FOR some gamers, WRC has somewhat trailed behind Codemaster’s more eccentric Dirt when it comes to rally champs.
But this latest corner cracker from BigBen Interactive puts it firmly on the right track in becoming the new go-to racer.
For starters, it’s officially licensed – all the cars, teams, and tracks (think FIFA vs Pro Evo back in the day).
But now the game has the technical prowess to go with it.
WRC 8’s physics are vastly improved from previous outings and lead to an intense, in-depth racing experience.
Whether it’s resistance from the track’s imperfections or a clanking roll cage ringing in your ears, the attention to detail does not go unnoticed.
The thrill of hurtling down narrow tracks at break-neck speeds is translated brilliantly to the gamer.
Granted, for the ultimate ride you’ll need a steering wheel but there is plenty of room for praise with a good old gamepad.
The handling is incredibly sensitive too (which is a good thing for the hardcore). It leaves little room for error, if any at all.
Too heavy on the steering and you’ll end up in the trees. Diligence is also a must when deciding on when and how hard to brake. In short, WRC 8 forces you to remain “in a zone” in order to complete a race, all of which results in an incredibly rewarding experience.
Every inch of every track looks like it’s been lovingly reproduced to please rally fans.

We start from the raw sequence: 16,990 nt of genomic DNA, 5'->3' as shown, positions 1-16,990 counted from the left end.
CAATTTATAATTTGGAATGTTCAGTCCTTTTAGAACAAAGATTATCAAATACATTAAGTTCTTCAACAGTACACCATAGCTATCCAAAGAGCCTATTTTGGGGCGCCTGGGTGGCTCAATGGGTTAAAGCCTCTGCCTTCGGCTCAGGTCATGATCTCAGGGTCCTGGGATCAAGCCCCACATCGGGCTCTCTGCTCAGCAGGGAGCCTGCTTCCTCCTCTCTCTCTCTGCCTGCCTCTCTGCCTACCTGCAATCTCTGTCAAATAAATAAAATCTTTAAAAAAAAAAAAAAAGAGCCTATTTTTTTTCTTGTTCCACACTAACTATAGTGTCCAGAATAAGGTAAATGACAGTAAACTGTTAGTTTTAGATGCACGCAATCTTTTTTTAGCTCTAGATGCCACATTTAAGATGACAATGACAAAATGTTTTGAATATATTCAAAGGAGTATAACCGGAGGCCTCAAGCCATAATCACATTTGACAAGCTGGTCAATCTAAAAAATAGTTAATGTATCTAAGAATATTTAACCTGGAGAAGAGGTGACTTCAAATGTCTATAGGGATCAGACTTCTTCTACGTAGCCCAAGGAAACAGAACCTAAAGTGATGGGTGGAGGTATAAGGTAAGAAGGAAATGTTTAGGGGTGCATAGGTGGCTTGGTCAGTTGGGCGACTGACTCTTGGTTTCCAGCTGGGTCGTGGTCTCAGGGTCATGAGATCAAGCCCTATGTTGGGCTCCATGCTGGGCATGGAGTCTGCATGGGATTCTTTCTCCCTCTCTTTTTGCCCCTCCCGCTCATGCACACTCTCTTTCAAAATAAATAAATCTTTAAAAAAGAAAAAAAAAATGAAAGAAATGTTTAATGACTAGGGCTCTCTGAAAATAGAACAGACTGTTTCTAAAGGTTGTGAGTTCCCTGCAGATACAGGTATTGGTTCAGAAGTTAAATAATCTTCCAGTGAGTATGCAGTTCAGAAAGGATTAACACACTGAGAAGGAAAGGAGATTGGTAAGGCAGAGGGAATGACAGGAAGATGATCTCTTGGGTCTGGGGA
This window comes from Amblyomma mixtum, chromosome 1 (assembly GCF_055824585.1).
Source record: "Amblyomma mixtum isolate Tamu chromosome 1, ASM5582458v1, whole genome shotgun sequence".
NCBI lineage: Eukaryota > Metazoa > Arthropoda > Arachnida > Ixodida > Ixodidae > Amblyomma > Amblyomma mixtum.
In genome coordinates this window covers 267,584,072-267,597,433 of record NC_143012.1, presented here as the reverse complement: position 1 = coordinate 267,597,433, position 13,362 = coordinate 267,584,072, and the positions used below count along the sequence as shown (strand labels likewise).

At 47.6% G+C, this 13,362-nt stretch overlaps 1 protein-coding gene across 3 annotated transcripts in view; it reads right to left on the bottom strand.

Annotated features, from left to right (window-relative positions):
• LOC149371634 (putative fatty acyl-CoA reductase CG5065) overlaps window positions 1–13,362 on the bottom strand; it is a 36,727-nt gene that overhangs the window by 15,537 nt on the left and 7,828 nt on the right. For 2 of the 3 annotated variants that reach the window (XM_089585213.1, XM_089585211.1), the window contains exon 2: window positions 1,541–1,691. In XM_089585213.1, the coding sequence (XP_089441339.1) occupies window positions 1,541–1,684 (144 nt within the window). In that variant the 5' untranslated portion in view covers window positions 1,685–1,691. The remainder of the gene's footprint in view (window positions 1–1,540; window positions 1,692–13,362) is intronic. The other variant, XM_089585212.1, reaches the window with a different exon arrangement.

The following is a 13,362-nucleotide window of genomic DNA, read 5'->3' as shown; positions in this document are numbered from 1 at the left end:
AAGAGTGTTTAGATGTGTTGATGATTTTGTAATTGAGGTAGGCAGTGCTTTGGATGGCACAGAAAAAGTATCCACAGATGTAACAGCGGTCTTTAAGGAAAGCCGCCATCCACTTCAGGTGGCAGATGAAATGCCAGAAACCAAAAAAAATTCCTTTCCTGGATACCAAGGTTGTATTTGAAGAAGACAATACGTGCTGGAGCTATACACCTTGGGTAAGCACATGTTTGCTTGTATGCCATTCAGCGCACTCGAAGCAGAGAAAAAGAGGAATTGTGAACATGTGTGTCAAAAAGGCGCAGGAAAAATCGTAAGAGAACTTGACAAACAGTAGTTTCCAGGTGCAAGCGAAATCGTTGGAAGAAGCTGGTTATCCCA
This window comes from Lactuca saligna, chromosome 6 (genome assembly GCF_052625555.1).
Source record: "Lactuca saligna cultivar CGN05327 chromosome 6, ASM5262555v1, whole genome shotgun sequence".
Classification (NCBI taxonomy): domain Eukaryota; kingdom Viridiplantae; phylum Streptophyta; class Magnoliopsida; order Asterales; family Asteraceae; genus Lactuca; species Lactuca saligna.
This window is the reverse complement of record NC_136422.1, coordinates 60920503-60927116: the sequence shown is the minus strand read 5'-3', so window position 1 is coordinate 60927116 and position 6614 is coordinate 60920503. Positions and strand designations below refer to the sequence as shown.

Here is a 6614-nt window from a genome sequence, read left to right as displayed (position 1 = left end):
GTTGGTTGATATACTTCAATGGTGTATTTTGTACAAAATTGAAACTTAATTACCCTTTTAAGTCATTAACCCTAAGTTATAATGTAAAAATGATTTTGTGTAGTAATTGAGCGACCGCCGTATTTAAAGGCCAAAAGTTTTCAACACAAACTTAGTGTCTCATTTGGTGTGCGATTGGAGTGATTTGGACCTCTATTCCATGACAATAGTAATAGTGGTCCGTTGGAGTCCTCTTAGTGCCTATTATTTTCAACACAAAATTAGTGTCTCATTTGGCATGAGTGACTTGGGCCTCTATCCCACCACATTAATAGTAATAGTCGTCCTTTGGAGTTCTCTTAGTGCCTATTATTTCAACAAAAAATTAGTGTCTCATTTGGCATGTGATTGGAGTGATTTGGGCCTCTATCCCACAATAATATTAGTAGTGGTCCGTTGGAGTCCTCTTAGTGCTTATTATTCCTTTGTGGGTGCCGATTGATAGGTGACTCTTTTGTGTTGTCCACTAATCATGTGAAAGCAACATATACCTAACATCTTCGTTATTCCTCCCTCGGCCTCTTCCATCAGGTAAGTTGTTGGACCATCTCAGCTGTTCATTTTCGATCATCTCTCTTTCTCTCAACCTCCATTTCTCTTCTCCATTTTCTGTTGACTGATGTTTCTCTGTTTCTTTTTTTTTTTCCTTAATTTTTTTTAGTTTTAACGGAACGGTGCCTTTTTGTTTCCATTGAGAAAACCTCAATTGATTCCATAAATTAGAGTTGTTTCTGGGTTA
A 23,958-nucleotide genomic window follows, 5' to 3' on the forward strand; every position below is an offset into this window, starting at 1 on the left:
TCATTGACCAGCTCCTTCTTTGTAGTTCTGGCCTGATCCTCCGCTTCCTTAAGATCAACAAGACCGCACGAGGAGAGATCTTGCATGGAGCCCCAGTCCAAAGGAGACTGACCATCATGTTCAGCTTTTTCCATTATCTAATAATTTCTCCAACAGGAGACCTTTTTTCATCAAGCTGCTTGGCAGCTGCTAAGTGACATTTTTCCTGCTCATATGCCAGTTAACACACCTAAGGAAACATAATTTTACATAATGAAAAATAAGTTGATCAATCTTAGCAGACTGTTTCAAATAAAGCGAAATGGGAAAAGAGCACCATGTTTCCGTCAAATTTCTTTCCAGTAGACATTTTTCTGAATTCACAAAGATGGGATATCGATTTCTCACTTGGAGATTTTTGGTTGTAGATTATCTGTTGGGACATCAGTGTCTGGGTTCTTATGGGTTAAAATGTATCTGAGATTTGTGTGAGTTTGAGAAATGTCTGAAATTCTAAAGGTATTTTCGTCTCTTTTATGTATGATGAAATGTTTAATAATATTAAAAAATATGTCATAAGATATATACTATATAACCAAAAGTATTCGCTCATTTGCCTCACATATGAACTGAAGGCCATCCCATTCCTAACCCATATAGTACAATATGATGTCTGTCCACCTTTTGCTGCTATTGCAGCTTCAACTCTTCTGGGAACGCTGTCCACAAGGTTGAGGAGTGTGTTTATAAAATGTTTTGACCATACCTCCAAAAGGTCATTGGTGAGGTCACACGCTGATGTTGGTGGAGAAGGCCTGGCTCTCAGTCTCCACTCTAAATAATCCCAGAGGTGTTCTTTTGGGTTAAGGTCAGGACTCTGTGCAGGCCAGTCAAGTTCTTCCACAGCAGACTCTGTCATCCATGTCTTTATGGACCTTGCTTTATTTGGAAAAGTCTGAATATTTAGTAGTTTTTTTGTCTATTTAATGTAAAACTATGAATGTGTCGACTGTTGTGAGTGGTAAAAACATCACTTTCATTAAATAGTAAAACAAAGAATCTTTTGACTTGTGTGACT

Unpredictable conditions and environments affect your performance, not to mention muddy up your motor’s sexy skins.
The game has been vastly improved off the track to.
There’s a competent career mode – Junior WRC, WRC 2 or WRC, which rewards you with more powerful cars as you progress.
And when you’re not revelling in the dirt, you need to look after your team in order to stand yourself in good stead for race day.
You must keep the wins/money rolling in so you can pay your crew, find better people to replace them and generally maintain a good reputation for your manufacturer.
There’s a handy skills tree too. Unlock R&D points to gain access to new abilities which you can pick and choose and prioritise however you like.
The array of activities in career mode away from race day will keep you busy. It’s a brilliant improvement to the game and adds to the all-round immersive experience.
And if you can’t be bothered with all that admin, it can be skipped in Seasons mode, where you can simply race and let the computer worry about off-track headaches.
Visually the game is pretty impressive, though there are times when you feel the graphics are not quite up to scratch compared to other racers.
Multiplayer is similar to last time round with challenges and time trials.
However, there’s not an extensive collection of new cars and circuits (which may have something to do with the licensing).
That said, this is an awesome rally game – muddy marvelous.
WRC 8 review verdict
The final score is…4/5
- Formats: Xbox One (reviewed), PlayStation 4, PC
- Price: £34.99
- Publisher: BigBen Interactive
- Developer: Kylotonn Racing
- Release Date: Out Now
- Age Rating: Everyone
In other news, Sony’s PS5 has been tipped to cost over £450.
Read our round-up of the latest rumours about the Xbox 2 and PS5.
And find out why both of these consoles could be the last you ever own.
What’s your favourite racing game of all time? Let us know in the comments!
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